Once you have selected a healthy-looking poinsettia, there are a few steps to follow to make sure it remains that way. First, since poinsettias are tropical plants native to Central America, it is important to keep them in a warm and sunny environment. If the temperature goes below 65 degrees F, leaf drop may occur. Follow the below steps by the floral experts at Zeidler’s Flowers to keep your poinsettia healthy and thriving all year round. We also provided a handy cheat sheet infographic for you on poinsettia care at the end.
Where to Keep Your Poinsettia
Poinsettias thrive in areas that have a lot of light. Southern, western, and eastern-facing windows are best. Water your plant until the soil is moist and stop before it becomes soggy. Make sure its roots are not sitting in standing water because root rot may develop. When the soil feels dry, then re-water.
Once the holidays have ended, the leaves will eventually drop off. In the spring, its stems will be bare but they are still growing. Now is the time to decrease watering so the plant dries out a little. In May, do some pruning and cut down the stems a few inches to ensure a full-looking plant. Spring is when you should begin fertilizing your poinsettia.
Summer Is the Time to Move Your Poinsettia Outside
When the weather starts getting warmer, move your poinsettia outside to an area that has partial shade. Morning light is best for the plant with shade to block out the hot afternoon sun. Under a tree or on the patio are good placement options. Summer is also when you should fertilize using it at half strength. After additional branches have grown, pinch about 1 inch off from each stem. Continue fertilizing at half-strength weekly when the soil is moist.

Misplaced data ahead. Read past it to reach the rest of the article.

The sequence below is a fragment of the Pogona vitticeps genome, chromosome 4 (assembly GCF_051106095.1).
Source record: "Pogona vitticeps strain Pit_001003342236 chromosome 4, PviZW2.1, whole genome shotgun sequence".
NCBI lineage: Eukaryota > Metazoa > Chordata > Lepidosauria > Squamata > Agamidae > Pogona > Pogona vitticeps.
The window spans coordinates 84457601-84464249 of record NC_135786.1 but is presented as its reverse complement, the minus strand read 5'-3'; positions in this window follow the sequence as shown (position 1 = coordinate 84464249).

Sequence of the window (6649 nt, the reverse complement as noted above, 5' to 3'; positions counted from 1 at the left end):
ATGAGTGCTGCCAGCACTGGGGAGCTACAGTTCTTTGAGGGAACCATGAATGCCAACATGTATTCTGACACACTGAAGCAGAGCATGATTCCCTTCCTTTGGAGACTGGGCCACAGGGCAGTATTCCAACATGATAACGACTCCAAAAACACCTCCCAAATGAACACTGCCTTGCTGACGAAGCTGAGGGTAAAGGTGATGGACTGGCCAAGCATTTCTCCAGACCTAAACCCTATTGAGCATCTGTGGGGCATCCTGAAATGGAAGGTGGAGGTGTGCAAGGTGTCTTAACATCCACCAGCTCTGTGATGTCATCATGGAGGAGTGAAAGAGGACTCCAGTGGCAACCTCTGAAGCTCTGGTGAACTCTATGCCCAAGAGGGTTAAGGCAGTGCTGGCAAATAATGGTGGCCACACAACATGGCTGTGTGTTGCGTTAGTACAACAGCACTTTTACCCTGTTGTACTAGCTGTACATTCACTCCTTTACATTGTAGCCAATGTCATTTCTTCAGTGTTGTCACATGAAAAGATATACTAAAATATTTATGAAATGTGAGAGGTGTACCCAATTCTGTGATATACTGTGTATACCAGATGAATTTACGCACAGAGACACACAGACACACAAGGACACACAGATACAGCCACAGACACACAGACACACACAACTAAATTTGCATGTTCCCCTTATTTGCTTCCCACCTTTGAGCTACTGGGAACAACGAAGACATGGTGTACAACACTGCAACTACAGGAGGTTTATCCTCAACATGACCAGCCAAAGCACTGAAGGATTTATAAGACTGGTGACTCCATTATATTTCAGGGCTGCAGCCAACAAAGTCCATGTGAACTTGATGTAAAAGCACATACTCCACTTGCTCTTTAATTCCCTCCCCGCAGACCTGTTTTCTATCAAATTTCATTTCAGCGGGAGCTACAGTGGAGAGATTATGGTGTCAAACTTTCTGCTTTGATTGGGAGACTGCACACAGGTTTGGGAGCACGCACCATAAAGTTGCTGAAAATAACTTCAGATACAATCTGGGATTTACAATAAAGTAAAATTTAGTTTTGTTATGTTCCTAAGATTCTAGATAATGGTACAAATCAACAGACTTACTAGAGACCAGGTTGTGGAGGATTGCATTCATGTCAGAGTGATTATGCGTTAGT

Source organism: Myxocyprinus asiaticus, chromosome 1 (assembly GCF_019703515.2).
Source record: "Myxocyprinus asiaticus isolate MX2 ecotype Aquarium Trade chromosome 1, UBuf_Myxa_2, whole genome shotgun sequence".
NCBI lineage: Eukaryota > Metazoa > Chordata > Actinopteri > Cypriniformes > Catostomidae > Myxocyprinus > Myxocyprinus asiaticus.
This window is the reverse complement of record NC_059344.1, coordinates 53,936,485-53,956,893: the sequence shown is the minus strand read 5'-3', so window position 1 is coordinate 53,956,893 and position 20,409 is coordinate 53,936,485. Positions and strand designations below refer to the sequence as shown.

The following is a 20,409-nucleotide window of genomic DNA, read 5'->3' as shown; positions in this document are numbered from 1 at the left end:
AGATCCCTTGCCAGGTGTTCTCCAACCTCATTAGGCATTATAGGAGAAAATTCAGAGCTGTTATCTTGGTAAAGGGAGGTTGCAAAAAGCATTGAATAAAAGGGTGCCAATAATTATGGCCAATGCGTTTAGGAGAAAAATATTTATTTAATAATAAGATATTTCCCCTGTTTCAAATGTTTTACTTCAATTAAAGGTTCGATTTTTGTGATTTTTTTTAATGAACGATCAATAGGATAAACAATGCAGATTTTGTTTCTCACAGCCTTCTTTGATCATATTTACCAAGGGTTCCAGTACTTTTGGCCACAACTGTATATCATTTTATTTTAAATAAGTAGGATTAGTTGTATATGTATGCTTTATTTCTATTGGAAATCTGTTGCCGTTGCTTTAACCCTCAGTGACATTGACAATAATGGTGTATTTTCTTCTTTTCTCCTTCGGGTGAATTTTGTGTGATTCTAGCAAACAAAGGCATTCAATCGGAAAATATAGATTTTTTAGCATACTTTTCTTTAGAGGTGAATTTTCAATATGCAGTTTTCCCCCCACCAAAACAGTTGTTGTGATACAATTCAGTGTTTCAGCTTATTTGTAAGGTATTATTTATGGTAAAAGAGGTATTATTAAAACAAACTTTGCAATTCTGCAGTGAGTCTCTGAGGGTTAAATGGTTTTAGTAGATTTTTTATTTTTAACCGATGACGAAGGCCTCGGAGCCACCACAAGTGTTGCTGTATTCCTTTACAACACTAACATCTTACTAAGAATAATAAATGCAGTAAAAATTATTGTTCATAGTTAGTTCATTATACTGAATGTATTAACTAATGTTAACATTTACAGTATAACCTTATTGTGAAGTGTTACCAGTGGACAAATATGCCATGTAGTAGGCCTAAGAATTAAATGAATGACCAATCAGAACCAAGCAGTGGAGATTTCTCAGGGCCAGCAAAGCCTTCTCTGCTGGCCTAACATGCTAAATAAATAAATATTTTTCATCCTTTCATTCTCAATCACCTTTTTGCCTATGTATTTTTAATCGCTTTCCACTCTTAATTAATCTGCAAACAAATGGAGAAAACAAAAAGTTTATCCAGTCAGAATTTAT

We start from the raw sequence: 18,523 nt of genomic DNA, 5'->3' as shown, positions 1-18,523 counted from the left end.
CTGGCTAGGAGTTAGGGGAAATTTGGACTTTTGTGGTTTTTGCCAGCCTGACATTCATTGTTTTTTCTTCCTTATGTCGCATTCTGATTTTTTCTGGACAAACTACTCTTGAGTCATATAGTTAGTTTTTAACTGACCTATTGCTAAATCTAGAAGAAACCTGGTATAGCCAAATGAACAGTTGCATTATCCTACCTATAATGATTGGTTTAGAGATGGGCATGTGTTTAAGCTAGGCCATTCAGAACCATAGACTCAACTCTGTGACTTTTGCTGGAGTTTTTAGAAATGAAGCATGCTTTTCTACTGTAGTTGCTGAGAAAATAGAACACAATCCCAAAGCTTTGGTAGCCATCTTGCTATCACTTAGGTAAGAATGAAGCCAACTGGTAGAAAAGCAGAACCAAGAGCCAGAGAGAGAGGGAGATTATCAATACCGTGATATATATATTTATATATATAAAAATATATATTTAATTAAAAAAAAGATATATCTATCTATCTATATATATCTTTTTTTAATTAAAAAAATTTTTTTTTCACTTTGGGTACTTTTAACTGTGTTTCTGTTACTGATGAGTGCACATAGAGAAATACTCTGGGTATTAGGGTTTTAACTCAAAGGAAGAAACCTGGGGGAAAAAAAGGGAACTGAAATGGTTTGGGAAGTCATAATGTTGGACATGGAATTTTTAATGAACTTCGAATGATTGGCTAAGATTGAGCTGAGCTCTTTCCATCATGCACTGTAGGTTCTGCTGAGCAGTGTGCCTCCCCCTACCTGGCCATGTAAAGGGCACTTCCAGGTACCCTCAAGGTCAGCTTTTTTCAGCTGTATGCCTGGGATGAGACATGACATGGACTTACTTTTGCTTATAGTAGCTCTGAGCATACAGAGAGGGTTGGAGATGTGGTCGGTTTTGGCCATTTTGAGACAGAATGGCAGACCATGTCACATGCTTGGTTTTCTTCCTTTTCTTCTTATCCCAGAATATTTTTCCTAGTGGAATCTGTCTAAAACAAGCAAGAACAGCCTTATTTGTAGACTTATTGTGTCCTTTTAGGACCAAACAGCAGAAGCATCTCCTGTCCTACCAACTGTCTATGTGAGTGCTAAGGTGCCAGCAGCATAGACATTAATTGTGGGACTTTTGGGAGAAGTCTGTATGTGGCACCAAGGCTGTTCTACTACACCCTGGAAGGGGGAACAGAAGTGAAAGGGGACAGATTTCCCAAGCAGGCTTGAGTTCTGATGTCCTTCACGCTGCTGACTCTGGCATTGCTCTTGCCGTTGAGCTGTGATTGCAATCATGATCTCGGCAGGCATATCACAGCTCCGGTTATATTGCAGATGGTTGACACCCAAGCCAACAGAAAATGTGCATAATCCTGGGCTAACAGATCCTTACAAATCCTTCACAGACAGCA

Check for pests that like to hide on the underside of leaves. If you see any, make a simple and safe homemade insecticide solution of one teaspoon of dishwashing soap to a gallon of water and spray on the plant as needed.
When to Move Your Poinsettia Inside
As summer comes to an end and the temperatures drop to below 65 degrees F, then that signals it’s time to bring the poinsettia indoors. This is also the time to coax the deep red bloom of the leaves poinsettias are famous for. In order to do this, your plant requires a minimum of 12 hours of complete uninterrupted darkness. You could do this by placing a cardboard box over the poinsettia at 5 p.m. and take it off at 8 a.m. During the day, return your poinsettia to a sunny spot. You should begin the darkness treatment around October 1st and continue for 8-10 weeks to encourage the plant to bloom in time for the holiday season.
Once your poinsettia has rebloomed, you should stop fertilizing and water as you did last Christmas. Then, at the end of the season, you can start the process all over again. If reblooming a poinsettia seems too daunting for you, then take comfort in the fact that you are supporting your local florist by purchasing your poinsettias each year.